A New York Times article claiming that Yoshka “was most likely a Palestinian man with dark skin” is generating a fierce push-back from the Jewish community.
The executive director of Boston’s Jewish Community Relations Council, Jeremy Burton, tweeted, “Important to point out that no, Yoshka did not identify as Palestinian. He was a Judean Jew and for him, the term Palestine was that of the Roman occupier.”
A professor of Jewish history at Yeshiva University, Steven Fine, responded on the Times comments page that “for sure” Yoshka “was a youngish Jewish man” who “looked like other Jews of his place and time.”
Another Jewish Times reader responded in the comments section, “I am amazed that the author of this article cannot simply state that Yoshka was a Jew. He uses the anachronistic term ‘Palestinian.’ During Yoshka’ lifetime the Romans called the province which they controlled ‘Judea.’ Later they renamed it ‘Syria Palestina.’ Referring to Yoshka as ‘Palestinian’ is simply misleading in the context of his era.”
The editorial director of the Times reader center, Hanna Ingber, responded to the complaint: “You are of course right that Yoshka was Jewish. We never intended to imply that he wasn’t, and we didn’t leave that detail out to make a point, as some readers wondered. The article was focused on what he physically looked like. But again, we do hear your concern.”
A journalist with the Jewish Chronicle in London, Daniel Sugarman, has described the “Yoshka was a Palestinian” claim as “idiocy” and “deliberate historical revisionism designed to deny the Jewish connection to the Holy Land.”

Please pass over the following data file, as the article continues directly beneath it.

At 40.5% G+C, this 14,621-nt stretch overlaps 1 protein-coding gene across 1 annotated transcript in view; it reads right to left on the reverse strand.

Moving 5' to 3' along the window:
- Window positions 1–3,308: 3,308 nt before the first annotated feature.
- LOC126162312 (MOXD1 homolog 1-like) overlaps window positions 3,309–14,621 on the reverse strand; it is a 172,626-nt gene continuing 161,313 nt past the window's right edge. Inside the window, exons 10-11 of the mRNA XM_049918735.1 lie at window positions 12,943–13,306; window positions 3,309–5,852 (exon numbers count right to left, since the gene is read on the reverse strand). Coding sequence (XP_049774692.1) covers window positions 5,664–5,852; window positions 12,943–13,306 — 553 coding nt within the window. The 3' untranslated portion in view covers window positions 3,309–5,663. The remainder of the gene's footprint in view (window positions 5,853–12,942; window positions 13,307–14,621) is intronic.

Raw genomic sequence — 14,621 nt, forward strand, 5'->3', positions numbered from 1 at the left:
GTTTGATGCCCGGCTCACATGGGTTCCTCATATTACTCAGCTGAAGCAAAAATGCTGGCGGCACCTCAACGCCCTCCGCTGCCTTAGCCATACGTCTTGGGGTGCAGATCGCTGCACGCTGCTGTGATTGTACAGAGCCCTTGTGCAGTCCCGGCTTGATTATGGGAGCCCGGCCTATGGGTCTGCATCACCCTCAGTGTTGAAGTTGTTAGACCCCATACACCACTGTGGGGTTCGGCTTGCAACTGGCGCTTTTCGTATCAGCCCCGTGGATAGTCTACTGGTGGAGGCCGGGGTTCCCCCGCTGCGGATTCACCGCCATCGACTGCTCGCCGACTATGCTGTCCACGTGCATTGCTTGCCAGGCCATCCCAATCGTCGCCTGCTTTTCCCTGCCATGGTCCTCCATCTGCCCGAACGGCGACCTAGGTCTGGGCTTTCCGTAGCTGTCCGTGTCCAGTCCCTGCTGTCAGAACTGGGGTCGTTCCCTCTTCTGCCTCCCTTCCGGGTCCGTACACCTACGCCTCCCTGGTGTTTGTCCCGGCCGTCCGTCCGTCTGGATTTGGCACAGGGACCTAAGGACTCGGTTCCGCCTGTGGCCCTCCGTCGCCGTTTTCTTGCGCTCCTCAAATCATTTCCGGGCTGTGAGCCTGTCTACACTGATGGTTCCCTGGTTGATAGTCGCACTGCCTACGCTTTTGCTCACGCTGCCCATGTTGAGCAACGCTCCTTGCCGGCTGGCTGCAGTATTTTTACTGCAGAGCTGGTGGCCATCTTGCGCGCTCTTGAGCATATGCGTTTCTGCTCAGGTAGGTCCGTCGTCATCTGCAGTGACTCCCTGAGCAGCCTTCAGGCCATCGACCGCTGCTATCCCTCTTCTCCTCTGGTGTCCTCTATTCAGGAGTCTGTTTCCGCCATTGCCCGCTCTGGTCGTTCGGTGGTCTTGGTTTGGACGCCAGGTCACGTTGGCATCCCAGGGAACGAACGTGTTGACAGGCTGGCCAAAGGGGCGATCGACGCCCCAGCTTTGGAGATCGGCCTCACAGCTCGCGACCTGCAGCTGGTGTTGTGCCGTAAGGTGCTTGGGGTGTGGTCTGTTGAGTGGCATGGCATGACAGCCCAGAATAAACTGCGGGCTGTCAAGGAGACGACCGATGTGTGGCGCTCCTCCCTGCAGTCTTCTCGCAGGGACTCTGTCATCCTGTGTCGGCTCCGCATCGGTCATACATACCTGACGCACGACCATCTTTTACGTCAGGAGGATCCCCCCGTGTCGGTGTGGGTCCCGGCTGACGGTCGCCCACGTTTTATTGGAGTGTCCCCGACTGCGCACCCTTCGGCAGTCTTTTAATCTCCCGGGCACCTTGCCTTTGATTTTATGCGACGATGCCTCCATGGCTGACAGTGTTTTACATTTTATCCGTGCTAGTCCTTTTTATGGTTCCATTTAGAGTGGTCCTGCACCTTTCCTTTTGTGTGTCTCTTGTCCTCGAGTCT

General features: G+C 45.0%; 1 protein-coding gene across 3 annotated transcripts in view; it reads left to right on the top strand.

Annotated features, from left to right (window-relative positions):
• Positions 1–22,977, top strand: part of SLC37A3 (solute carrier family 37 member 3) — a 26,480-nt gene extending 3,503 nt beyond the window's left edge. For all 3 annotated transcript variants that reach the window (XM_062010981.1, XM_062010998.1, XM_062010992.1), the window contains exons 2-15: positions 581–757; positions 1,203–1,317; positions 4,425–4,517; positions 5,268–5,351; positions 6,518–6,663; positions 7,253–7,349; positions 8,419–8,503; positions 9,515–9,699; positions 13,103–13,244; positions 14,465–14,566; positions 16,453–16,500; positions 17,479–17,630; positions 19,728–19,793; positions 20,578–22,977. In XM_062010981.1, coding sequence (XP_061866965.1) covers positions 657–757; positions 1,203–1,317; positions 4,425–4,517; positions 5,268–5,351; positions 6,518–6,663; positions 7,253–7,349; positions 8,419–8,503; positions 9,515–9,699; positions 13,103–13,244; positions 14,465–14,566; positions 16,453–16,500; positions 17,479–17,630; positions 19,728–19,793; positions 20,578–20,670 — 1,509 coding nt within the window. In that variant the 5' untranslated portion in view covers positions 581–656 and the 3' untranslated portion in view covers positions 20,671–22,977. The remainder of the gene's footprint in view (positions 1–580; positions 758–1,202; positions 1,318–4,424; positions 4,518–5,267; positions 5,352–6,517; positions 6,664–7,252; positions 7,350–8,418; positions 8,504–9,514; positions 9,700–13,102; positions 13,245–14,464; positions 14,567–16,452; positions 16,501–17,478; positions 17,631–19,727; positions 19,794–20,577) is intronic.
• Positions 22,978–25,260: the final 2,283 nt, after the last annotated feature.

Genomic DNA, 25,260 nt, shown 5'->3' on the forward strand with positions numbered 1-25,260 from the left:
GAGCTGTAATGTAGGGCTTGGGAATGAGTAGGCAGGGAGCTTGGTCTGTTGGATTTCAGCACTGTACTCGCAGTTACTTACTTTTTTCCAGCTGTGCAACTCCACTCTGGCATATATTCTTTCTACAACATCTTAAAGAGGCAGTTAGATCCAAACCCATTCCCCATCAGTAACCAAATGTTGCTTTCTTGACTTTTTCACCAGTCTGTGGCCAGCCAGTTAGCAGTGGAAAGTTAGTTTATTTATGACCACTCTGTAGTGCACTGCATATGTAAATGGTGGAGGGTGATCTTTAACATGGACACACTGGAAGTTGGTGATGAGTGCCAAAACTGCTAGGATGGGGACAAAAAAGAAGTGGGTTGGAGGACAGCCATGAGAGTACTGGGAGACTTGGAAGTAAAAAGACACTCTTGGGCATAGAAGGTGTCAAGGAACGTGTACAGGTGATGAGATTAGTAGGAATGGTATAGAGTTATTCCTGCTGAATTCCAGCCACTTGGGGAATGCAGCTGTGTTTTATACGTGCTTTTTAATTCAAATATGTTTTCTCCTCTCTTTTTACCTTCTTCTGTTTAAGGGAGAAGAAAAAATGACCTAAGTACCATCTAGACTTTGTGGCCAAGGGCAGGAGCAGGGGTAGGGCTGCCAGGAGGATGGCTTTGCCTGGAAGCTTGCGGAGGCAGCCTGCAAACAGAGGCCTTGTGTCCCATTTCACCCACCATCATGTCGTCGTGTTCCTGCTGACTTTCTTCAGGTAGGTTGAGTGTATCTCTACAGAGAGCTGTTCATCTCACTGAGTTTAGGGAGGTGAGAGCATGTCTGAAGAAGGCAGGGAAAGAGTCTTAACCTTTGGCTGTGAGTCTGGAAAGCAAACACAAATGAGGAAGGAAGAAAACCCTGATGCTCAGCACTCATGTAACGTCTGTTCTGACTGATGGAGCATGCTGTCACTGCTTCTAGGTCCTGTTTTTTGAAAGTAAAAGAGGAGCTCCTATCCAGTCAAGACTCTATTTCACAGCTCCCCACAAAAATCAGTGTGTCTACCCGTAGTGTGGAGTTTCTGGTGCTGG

An official at the Simon Wiesenthal Center, Rabbi Abraham Cooper, told The Jewish Journal newspaper that the claim Jesus was a Palestinian is a “grotesque insult.” The Journal observed this claim is being made not only by the Times but by a Muslim-American Democratic congresswoman who supports the movement to boycott, divest from, and impose economic sanctions on Israel — Ilhan Omar.
Noah Pollak, in a tweet cited by The Daily Wire, called the New York Times article “crazy.” Pollak insisted, “Jesus was not an Arab.”
Personally, I’m tempted to quip that if the Palestinians want him, they can have him. It’s a little unseemly, or at least somewhat ironic, for Jews to be scrambling to claim credit for the founder of a non-Jewish religion. So far as the story can be discerned, though, he does appear to have started out as a Jew. As time went on, at least as told in the Christian Bible, though, he seems to have been doing more of his own thing. His followers turned it into something definitively different from Judaism.
Even so, using the term “Palestinian” to describe Jesus is indeed anachronistic, to the point of being misleading. The Times using its columns to push that false claim is enough to make readers wonder if the Times agenda here has less to do with the ancient history of early Christianity, and more to do with taking sides in the present-day conflict between Israel and Palestinian Arabs.
Ira Stoll was managing editor of The Forward and North American editor of The Jerusalem Post. More of his media critique, a regular Algemeiner feature, can be found here.